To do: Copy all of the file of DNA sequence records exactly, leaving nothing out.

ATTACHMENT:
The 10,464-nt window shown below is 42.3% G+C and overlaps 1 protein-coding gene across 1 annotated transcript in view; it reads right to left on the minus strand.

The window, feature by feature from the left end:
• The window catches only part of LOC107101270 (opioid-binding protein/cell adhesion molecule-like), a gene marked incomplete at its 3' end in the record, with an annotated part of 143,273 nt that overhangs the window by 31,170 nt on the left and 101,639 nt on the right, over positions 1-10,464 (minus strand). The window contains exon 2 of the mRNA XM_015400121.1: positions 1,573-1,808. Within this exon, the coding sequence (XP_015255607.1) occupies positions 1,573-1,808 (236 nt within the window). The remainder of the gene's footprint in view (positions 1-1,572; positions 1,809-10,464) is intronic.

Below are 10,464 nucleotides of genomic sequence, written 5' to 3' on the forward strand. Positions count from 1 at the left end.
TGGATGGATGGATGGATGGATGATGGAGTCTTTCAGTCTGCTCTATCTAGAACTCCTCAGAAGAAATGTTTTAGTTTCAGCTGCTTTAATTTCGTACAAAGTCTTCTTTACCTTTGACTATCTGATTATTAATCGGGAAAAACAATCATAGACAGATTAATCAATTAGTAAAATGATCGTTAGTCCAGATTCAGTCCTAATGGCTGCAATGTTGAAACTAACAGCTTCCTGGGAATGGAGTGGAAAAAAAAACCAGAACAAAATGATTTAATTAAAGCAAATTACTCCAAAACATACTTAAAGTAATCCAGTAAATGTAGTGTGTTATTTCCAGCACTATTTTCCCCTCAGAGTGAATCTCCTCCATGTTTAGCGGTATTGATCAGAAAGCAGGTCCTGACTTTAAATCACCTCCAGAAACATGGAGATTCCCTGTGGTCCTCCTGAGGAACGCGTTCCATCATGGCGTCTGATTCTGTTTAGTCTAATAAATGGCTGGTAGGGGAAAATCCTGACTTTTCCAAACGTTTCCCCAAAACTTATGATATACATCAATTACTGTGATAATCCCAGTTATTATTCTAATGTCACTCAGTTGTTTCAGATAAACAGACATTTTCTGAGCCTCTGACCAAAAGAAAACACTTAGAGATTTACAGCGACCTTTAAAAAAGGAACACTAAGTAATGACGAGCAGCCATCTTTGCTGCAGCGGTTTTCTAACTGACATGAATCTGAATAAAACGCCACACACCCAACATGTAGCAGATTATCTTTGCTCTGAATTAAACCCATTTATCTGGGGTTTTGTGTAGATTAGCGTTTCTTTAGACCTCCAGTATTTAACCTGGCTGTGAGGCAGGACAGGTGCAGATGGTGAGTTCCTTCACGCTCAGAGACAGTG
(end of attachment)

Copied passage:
The 10,464-nt window shown below is 42.3% G+C and overlaps 1 protein-coding gene across 1 annotated transcript in view; it reads right to left on the minus strand.

The window, feature by feature from the left end:
• The window catches only part of LOC107101270 (opioid-binding protein/cell adhesion molecule-like), a gene marked incomplete at its 3' end in the record, with an annotated part of 143,273 nt that overhangs the window by 31,170 nt on the left and 101,639 nt on the right, over positions 1-10,464 (minus strand). The window contains exon 2 of the mRNA XM_015400121.1: positions 1,573-1,808. Within this exon, the coding sequence (XP_015255607.1) occupies positions 1,573-1,808 (236 nt within the window). The remainder of the gene's footprint in view (positions 1-1,572; positions 1,809-10,464) is intronic.

Below are 10,464 nucleotides of genomic sequence, written 5' to 3' on the forward strand. Positions count from 1 at the left end.
TGGATGGATGGATGGATGGATGATGGAGTCTTTCAGTCTGCTCTATCTAGAACTCCTCAGAAGAAATGTTTTAGTTTCAGCTGCTTTAATTTCGTACAAAGTCTTCTTTACCTTTGACTATCTGATTATTAATCGGGAAAAACAATCATAGACAGATTAATCAATTAGTAAAATGATCGTTAGTCCAGATTCAGTCCTAATGGCTGCAATGTTGAAACTAACAGCTTCCTGGGAATGGAGTGGAAAAAAAAACCAGAACAAAATGATTTAATTAAAGCAAATTACTCCAAAACATACTTAAAGTAATCCAGTAAATGTAGTGTGTTATTTCCAGCACTATTTTCCCCTCAGAGTGAATCTCCTCCATGTTTAGCGGTATTGATCAGAAAGCAGGTCCTGACTTTAAATCACCTCCAGAAACATGGAGATTCCCTGTGGTCCTCCTGAGGAACGCGTTCCATCATGGCGTCTGATTCTGTTTAGTCTAATAAATGGCTGGTAGGGGAAAATCCTGACTTTTCCAAACGTTTCCCCAAAACTTATGATATACATCAATTACTGTGATAATCCCAGTTATTATTCTAATGTCACTCAGTTGTTTCAGATAAACAGACATTTTCTGAGCCTCTGACCAAAAGAAAACACTTAGAGATTTACAGCGACCTTTAAAAAAGGAACACTAAGTAATGACGAGCAGCCATCTTTGCTGCAGCGGTTTTCTAACTGACATGAATCTGAATAAAACGCCACACACCCAACATGTAGCAGATTATCTTTGCTCTGAATTAAACCCATTTATCTGGGGTTTTGTGTAGATTAGCGTTTCTTTAGACCTCCAGTATTTAACCTGGCTGTGAGGCAGGACAGGTGCAGATGGTGAGTTCCTTCACGCTCAGAGACAGTG